TEST 2: Making Sure The TPS Has 5 Volts

Making Sure The TPS Has 5 Volts. How To Test The TPS (1990, 1991 5.2L V8 Dodge Dakota)

In this test section we're going to make sure that the throttle position sensor is getting power from the fuel injection computer.

Power is in the form of 5 Volts DC and are delivered to the throttle position sensor by the violet with white stripe (VIO/WHT) wire.

The VIO/WHT wire connects to the female terminal labeled with the number 3 in the photo above.

If 5 Volts are present in the violet with white stripe (VIO/WHT) wire then our next step is to make sure that the throttle position sensor is getting Ground.

These are the test steps:

  1. 1

    Place your multimeter in Volts DC mode.

  2. 2

    Disconnect the TPS from its electrical connector.

  3. 3

    Turn the key on but don't start the engine.

  4. 4

    Connect the red multimeter test lead (using the appropriate tool) to the VIO/WHT wire.

  5. 5

    Connect the black multimeter test lead to the negative (-) battery terminal.

  6. 6

    Your multimeter should read 4.5 to 5 Volts DC.

Let's analyze your test results:

CASE 1: The VIO/WHT wire has 5 Volts present. This is the correct test result.

Now that you have confirmed that your Dodge Dakota's TPS is getting 5 Volts, the next step is to make sure it's getting Ground. Go to: TEST 3: Making Sure The TPS Has Ground.

CASE 2: The VIO/WHT wire DOES NOT have 5 Volts present. Without these 5 Volts the TPS will not function.

Although it's beyond the scope of this tutorial to troubleshoot these missing 5 Volts, the most likely cause is an open-circuit problem in the violet with white stripe (VIO/WHT) wire between the TPS sensor's connector and the fuel injection computer's connector.

TEST 3: Making Sure The TPS Has Ground

Making Sure The TPS Has Ground. How To Test The TPS (1990, 1991 5.2L V8 Dodge Dakota)

If you've reached this point your test results have confirmed that:

  1. The TPS voltage signal does not increase/decrease as you open/close the throttle plate (TEST 1).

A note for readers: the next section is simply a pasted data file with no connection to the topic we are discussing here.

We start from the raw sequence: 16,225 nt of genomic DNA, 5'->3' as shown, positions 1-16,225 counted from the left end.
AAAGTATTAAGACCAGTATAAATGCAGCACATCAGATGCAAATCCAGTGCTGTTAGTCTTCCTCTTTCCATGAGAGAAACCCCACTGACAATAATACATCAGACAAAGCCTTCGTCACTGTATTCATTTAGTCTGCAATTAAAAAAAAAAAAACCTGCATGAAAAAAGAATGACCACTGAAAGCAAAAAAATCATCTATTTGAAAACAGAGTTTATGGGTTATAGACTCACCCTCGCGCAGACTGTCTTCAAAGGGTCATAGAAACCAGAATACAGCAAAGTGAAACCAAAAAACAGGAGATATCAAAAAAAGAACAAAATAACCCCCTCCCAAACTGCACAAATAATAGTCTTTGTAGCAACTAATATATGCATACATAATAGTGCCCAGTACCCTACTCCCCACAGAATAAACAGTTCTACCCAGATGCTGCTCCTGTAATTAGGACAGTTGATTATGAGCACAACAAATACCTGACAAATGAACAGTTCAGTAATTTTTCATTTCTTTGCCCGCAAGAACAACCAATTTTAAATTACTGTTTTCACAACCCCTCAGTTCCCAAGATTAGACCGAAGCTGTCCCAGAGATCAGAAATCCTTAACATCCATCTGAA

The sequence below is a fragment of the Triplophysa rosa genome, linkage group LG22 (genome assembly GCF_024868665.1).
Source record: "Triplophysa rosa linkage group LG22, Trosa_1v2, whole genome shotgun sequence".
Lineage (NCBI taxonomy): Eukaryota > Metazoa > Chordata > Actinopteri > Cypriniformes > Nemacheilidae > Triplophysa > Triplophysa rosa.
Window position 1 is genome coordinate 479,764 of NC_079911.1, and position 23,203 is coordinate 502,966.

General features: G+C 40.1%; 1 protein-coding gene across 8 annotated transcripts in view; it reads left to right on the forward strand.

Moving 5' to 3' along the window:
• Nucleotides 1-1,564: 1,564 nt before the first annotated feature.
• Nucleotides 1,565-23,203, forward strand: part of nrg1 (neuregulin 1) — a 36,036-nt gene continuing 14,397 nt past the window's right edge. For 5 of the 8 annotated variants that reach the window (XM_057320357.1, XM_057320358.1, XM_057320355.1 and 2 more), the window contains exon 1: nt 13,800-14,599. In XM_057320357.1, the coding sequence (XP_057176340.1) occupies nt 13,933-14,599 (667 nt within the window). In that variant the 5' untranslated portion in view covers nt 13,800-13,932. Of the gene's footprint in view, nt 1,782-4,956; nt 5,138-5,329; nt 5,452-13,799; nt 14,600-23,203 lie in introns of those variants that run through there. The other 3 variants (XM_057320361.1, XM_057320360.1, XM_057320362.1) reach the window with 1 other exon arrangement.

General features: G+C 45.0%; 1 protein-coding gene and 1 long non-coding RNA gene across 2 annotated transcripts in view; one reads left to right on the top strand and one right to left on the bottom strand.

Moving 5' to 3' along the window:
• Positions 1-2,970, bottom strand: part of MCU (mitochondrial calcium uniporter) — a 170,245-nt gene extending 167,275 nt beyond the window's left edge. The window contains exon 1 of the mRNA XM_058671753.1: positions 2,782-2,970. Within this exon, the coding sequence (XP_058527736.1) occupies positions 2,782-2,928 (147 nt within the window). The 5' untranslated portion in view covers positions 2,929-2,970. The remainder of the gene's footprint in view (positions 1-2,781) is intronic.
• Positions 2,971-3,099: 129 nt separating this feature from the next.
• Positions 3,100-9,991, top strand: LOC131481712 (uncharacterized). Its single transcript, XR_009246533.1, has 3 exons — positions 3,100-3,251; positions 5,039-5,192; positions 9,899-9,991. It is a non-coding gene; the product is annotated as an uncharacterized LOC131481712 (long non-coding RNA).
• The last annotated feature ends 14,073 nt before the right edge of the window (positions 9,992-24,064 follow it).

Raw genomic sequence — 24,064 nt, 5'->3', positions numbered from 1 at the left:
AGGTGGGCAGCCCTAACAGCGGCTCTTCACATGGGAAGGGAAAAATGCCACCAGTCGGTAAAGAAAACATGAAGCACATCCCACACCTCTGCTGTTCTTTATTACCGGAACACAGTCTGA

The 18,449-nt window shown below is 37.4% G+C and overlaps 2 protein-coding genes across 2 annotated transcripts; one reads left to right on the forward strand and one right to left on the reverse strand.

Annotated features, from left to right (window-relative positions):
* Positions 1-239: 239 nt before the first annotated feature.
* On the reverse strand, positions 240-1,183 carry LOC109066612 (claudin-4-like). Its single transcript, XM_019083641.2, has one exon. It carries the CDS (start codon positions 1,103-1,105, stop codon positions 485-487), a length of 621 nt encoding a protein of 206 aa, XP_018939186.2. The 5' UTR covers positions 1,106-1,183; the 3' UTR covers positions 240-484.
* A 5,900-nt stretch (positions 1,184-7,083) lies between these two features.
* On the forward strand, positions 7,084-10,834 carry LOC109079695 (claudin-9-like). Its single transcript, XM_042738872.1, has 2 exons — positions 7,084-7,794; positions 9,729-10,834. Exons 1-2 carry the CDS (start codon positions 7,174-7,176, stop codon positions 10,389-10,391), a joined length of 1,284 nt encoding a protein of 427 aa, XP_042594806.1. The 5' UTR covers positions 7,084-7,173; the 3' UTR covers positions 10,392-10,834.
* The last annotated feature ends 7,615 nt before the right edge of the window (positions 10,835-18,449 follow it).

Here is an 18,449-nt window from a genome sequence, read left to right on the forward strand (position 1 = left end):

2. 5 Volts DC are present on the violet with white stripe (VIO/WHT) wire (TEST 2).

The last thing that we need to do, is to make sure that the throttle position sensor is getting Ground.

Ground is provided by the black with light blue stripe (BLK/LT BLU) wire of the 3-wire connector.

We can verify the presence of Ground, in the black with light blue stripe (BLK/LT BLU) wire with a simple multimeter voltage test.

NOTE: Ground is provided by your 5.2L Dodge Dakota's fuel injection computer. So be careful and do not apply battery power (12 Volts DC) to the Ground wire or you'll fry the computer. The voltage test I'm describing below (to test for Ground) is a safe way of verifying the presence of this Ground.

These are the test steps:

  1. 1

    Place your multimeter in Volts DC mode.

  2. 2

    Disconnect the TPS from its electrical connector.

  3. 3

    Turn the key on but don't start the engine.

  4. 4

    Connect the black multimeter test lead (using the appropriate tool) to the BLK/LT BLU wire.

  5. 5

    Connect the red multimeter test lead to the positive (+) battery terminal.

  6. 6

    Your multimeter should read 10 to 12 Volts DC.

Let's analyze your test results:

CASE 1: Ground is present in the BLK/LT BLU wire. This is the correct test result.

You can correctly conclude that the TPS is defective if you have:

  1. Confirmed that the TPS voltage signal does not increase/decrease as you opened/closed the throttle plate (TEST 1).
  2. Confirmed that the TPS is getting 5 Volts on the VIO/WHT wire (TEST 2).
  3. Confirmed that the TPS is getting Ground on the BLK/LT BLU wire (this test).

Check my TPS recommendations here: Where To Buy The TPS And Save.

CASE 2: Ground is not present in the BLK/LT BLU wire. Without Ground the TPS will not function.

Although it's beyond the scope of this tutorial to troubleshoot this missing Ground, the most likely cause is an open-circuit problem in the BLK/LT BLU wire between the throttle position sensor's connector and the fuel injection computer's connector.

Where To Buy The TPS And Save

The throttle position sensor is usually not an expensive engine management component. The following links will help you to comparison shop and hopefully save you a few bucks on the 1990-1991 5.2L V8 Dodge Dakota's TPS:

NOTE: The above throttle position sensor (TPS) fits the following vehicles: 1990, 1991 5.2L V8 Dodge Dakota.

More 5.2L Dodge Dakota Tutorials

You can find a complete list of 5.2L Dodge Dakota tutorials in this index:

  1. Chrysler 5.2L, 5.9L Index Of Articles.

Here's a small sample of the tutorials you'll find in the index:

  1. Blown Head Gasket Tests (1997-1999 V8 Dodge Dakota, Durango).
  2. How To Test The Fuel Pump (1997-1999 V8 Dodge Dakota, Durango).
  3. How To Test The Crankshaft Position Sensor (1997-1999 V8 Dakota, Durango).
  4. How To Test The Throttle Position Sensor (1997-1999 V8 Dakota, Durango).
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